9

I've toggled click event to a node and I want to toggle a dbclick event to it as well. However it only triggers the click event when I dbclick on it.

So How do I set both events at the same time?

5 Answers 5

15

You have to do your "own" doubleclick detection

Something like that could work:

var clickedOnce = false;
var timer;

$("#test").bind("click", function(){
    if (clickedOnce) {
        run_on_double_click();
    } else {
        timer = setTimeout(function() {
           run_on_simple_click(parameter);
        }, 150);
        clickedOnce = true;
    }
});

function run_on_simple_click(parameter) {
    alert(parameter);
    alert("simpleclick");
    clickedOnce = false;
}

function run_on_double_click() {
    clickedOnce = false;
    clearTimeout(timer);
    alert("doubleclick");
}

Here is a working JSFiddle

For more information about what delay you should use for your timer, have a look here : How to use both onclick and ondblclick on an element?

6
  • I think we should do something like this: Wait for the click function. If nothing happens for a second or so after the click function then alert("single click"). Or if there is another click event within a second after the first click then alert("dbl click"). What do you think? Aug 19, 2013 at 6:22
  • This is what I do. But the delay I put is maybe too small. Try to play with it, if you wanna experienced with click/doubleclick without having to click like crazy. :D
    – Jeremy D
    Aug 19, 2013 at 6:23
  • Great solution. However is there any way to pass a parameter to the timeout callback? Aug 19, 2013 at 8:05
  • I found it myself. Here's the solution to my question Aug 19, 2013 at 8:09
  • @SolessCHong, my solution was close. You didn't specify in your question that you needed a parameter for the callback. I edited my answer to take that in account.
    – Jeremy D
    Aug 19, 2013 at 19:08
3
$("#test-id").bind("click dblclick", function(){alert("hello")});

Works for both click and dblclick

EDIT --

I think its not possible. I was trying something like this.

$("#test").bind({
    dblclick: function(){alert("Hii")},
    mousedown: function(){alert("hello")}

});

But its not possible to reach double click without going through single click. I tried mouse down but it does not give any solution.

6
  • How to bind different functions to these two events? Aug 19, 2013 at 6:04
  • So you want one two seperate functions. One for single click and another for double click? Aug 19, 2013 at 6:06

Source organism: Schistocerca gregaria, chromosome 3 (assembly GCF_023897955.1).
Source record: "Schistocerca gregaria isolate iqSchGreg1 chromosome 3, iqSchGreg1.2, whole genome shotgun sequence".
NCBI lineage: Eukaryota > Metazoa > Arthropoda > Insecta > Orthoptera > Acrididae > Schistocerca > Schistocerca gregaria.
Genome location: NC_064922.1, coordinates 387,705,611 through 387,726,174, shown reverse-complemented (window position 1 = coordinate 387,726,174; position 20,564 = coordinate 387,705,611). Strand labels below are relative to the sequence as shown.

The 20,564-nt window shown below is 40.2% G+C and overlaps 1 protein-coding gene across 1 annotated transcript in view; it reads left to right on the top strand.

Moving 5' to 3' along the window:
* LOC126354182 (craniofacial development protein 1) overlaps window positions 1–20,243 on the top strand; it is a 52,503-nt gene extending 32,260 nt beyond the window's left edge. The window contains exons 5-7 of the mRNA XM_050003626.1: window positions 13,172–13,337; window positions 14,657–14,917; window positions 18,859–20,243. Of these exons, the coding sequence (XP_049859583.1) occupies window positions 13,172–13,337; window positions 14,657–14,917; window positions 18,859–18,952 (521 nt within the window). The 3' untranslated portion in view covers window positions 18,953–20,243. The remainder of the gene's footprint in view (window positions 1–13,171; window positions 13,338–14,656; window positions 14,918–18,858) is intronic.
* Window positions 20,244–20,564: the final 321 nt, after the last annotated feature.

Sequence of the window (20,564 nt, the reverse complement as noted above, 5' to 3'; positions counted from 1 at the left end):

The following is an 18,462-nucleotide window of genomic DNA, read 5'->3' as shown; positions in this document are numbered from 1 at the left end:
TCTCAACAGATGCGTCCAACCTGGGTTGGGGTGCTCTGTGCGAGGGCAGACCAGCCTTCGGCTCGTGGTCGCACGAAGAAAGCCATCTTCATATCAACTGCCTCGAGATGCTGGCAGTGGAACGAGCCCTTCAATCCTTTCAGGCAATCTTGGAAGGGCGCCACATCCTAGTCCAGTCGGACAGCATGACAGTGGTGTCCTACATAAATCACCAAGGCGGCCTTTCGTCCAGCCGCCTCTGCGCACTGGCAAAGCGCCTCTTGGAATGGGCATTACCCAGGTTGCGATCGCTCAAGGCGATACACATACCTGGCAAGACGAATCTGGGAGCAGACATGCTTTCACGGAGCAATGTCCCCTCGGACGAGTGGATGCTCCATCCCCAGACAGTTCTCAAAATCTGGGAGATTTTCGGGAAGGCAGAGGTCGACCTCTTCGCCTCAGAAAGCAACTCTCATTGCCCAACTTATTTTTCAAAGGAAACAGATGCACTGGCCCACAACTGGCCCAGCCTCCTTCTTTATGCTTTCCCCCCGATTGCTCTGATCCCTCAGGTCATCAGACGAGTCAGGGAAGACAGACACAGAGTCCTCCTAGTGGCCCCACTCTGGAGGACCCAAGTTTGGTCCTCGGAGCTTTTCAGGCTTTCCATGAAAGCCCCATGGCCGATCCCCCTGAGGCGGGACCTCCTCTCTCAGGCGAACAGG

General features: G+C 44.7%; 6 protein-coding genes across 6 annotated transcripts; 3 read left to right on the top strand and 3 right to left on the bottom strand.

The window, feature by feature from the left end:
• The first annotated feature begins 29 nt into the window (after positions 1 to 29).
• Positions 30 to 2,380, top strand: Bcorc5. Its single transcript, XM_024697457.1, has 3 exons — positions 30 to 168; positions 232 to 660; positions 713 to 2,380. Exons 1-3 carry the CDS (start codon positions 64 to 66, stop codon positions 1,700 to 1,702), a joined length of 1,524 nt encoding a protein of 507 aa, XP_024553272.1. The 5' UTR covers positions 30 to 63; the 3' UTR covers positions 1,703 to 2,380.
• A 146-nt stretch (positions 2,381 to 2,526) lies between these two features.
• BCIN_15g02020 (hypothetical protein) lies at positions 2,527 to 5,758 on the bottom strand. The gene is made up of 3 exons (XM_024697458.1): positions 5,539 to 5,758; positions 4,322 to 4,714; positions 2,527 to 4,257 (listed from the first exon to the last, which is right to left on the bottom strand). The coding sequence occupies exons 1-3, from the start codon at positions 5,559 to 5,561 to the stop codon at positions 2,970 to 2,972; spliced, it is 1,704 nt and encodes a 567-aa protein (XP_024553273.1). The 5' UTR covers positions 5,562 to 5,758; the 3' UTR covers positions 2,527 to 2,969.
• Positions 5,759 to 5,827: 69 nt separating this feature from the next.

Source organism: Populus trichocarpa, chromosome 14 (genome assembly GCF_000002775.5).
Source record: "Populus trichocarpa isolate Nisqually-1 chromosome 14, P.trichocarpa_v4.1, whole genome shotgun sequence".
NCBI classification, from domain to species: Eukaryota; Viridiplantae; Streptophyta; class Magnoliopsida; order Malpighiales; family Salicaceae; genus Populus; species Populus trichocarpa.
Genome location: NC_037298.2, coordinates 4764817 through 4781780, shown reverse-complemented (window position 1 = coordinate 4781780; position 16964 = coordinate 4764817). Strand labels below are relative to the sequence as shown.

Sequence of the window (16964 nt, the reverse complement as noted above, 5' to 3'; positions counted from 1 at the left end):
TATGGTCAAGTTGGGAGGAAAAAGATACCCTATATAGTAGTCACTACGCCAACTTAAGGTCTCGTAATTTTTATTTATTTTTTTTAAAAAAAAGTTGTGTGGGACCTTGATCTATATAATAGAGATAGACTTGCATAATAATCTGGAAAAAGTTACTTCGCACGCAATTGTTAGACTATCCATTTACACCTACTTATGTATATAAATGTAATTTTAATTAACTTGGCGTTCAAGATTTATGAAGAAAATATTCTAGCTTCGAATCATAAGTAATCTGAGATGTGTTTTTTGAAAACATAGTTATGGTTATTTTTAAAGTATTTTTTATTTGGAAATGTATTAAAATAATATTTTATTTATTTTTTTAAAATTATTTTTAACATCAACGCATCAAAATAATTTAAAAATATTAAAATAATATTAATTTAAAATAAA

• You should probably do a custom double-click, because it is in practice impossible to detect if a click was a doubleclick natively, as a double click is composed of two clicks. Just use a function where you check if the user clicks twice in a certains amount of time.
    – Jeremy D
    Aug 19, 2013 at 6:08
  • @SwaroopNagendra the dblclick as no effect in your example. The alert shows up at the first click.
    – Jeremy D
    Aug 19, 2013 at 6:10
  • Yes he is right. The only way to reach dblclick is by two single clicks. I dont know wether it is possible or not Aug 19, 2013 at 6:12
1

I pretty much used the same logic as Jeremy D.

However, in my case, it was more neat to solve this thing with anonymous functions, and a little slower double click timeout:

dblclick_timer = false
.on("click", function(d) {
    // if double click timer is active, this click is the double click
    if ( dblclick_timer )
    {
        clearTimeout(dblclick_timer)
        dblclick_timer = false
        // double click code code comes here
        console.log("double click fired")
    }
    // otherwise, what to do after single click (double click has timed out)
    else dblclick_timer = setTimeout( function(){
        dblclick_timer = false
        // single click code code comes here
        console.log("single click fired")
    }, 250)
})
0

you need to track double click and if its not a double click perform click action. Try this

<p id="demo"></p>
<button id='btn'>Click and DoubleClick</button>
<script>
var doubleclick =false;
var clicktimeoutid = 0;
var dblclicktimeoutid = 0;
var clickcheck = function(e){
    if(!clicktimeoutid)
        clicktimeoutid = setTimeout(function(){
            if(!doubleclick)
                performclick(e);
            clicktimeoutid  =0;
        },300);
}

var performclick =function(e){
     document.getElementById("demo").innerHTML += 'click';  
}
var performdblclick = function(e)
{
    doubleclick = true;
    document.getElementById("demo").innerHTML += 'dblclick';
    dblclicktimeoutid  = setTimeout(function(){doubleclick = false},800);
};
document.getElementById("btn").ondblclick = performdblclick;
document.getElementById("btn").onclick=clickcheck;
</script>
0

a slightly different approach - The actual click comparison happens later in the timeOut function, after a preset interval... till then we simply keep tab on the flags.

& with some simple modifications (click-counter instead of flags) it can also be extended to any number of rapid successive clicks (triple click, et al), limited by practicality.

var clicked = false,
    dblClicked = false,
    clickTimer;



function onClick(param){
    console.log('Node clicked. param - ',param);
};

function onDoubleClick(param){
    console.log('Node Double clicked. param - ',param);
};

function clickCheck(param){
    if (!clicked){
        clicked = true;
        clickTimer = setTimeout(function(){
            if(dblClicked){
                onDoubleClick(param);
            }

            else if(clicked){
                onClick(param);
            }

            clicked = false;
            dblClicked = false;
            clearTimeout(clickTimer);

        },150);
    } else {
        dblClicked = true;
    }
};

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